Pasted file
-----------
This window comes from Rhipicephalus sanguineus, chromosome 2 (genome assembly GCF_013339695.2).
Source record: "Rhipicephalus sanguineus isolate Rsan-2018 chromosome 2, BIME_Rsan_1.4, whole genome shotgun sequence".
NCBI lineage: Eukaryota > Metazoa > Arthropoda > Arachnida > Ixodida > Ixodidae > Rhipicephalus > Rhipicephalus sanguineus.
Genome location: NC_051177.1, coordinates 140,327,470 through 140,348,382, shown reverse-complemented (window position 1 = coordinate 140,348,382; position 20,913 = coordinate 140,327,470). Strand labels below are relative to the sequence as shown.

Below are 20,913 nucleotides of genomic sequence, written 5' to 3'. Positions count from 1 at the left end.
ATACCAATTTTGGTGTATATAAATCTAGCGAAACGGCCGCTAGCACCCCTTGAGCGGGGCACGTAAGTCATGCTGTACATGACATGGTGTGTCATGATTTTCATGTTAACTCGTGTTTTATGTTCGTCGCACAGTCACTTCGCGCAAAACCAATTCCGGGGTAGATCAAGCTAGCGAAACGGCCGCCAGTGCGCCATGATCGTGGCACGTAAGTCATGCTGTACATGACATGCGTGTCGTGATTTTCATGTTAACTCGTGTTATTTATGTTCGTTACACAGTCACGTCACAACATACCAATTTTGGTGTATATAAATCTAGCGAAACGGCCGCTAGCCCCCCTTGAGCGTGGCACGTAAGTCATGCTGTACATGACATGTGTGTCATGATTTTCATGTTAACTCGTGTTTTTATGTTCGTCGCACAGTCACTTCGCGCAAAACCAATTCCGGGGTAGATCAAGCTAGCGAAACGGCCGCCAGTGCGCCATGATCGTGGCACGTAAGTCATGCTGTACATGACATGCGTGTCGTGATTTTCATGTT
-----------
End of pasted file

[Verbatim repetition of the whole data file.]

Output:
This window comes from Rhipicephalus sanguineus, chromosome 2 (genome assembly GCF_013339695.2).
Source record: "Rhipicephalus sanguineus isolate Rsan-2018 chromosome 2, BIME_Rsan_1.4, whole genome shotgun sequence".
NCBI lineage: Eukaryota > Metazoa > Arthropoda > Arachnida > Ixodida > Ixodidae > Rhipicephalus > Rhipicephalus sanguineus.
Genome location: NC_051177.1, coordinates 140,327,470 through 140,348,382, shown reverse-complemented (window position 1 = coordinate 140,348,382; position 20,913 = coordinate 140,327,470). Strand labels below are relative to the sequence as shown.

Below are 20,913 nucleotides of genomic sequence, written 5' to 3'. Positions count from 1 at the left end.
ATACCAATTTTGGTGTATATAAATCTAGCGAAACGGCCGCTAGCACCCCTTGAGCGGGGCACGTAAGTCATGCTGTACATGACATGGTGTGTCATGATTTTCATGTTAACTCGTGTTTTATGTTCGTCGCACAGTCACTTCGCGCAAAACCAATTCCGGGGTAGATCAAGCTAGCGAAACGGCCGCCAGTGCGCCATGATCGTGGCACGTAAGTCATGCTGTACATGACATGCGTGTCGTGATTTTCATGTTAACTCGTGTTATTTATGTTCGTTACACAGTCACGTCACAACATACCAATTTTGGTGTATATAAATCTAGCGAAACGGCCGCTAGCCCCCCTTGAGCGTGGCACGTAAGTCATGCTGTACATGACATGTGTGTCATGATTTTCATGTTAACTCGTGTTTTTATGTTCGTCGCACAGTCACTTCGCGCAAAACCAATTCCGGGGTAGATCAAGCTAGCGAAACGGCCGCCAGTGCGCCATGATCGTGGCACGTAAGTCATGCTGTACATGACATGCGTGTCGTGATTTTCATGTT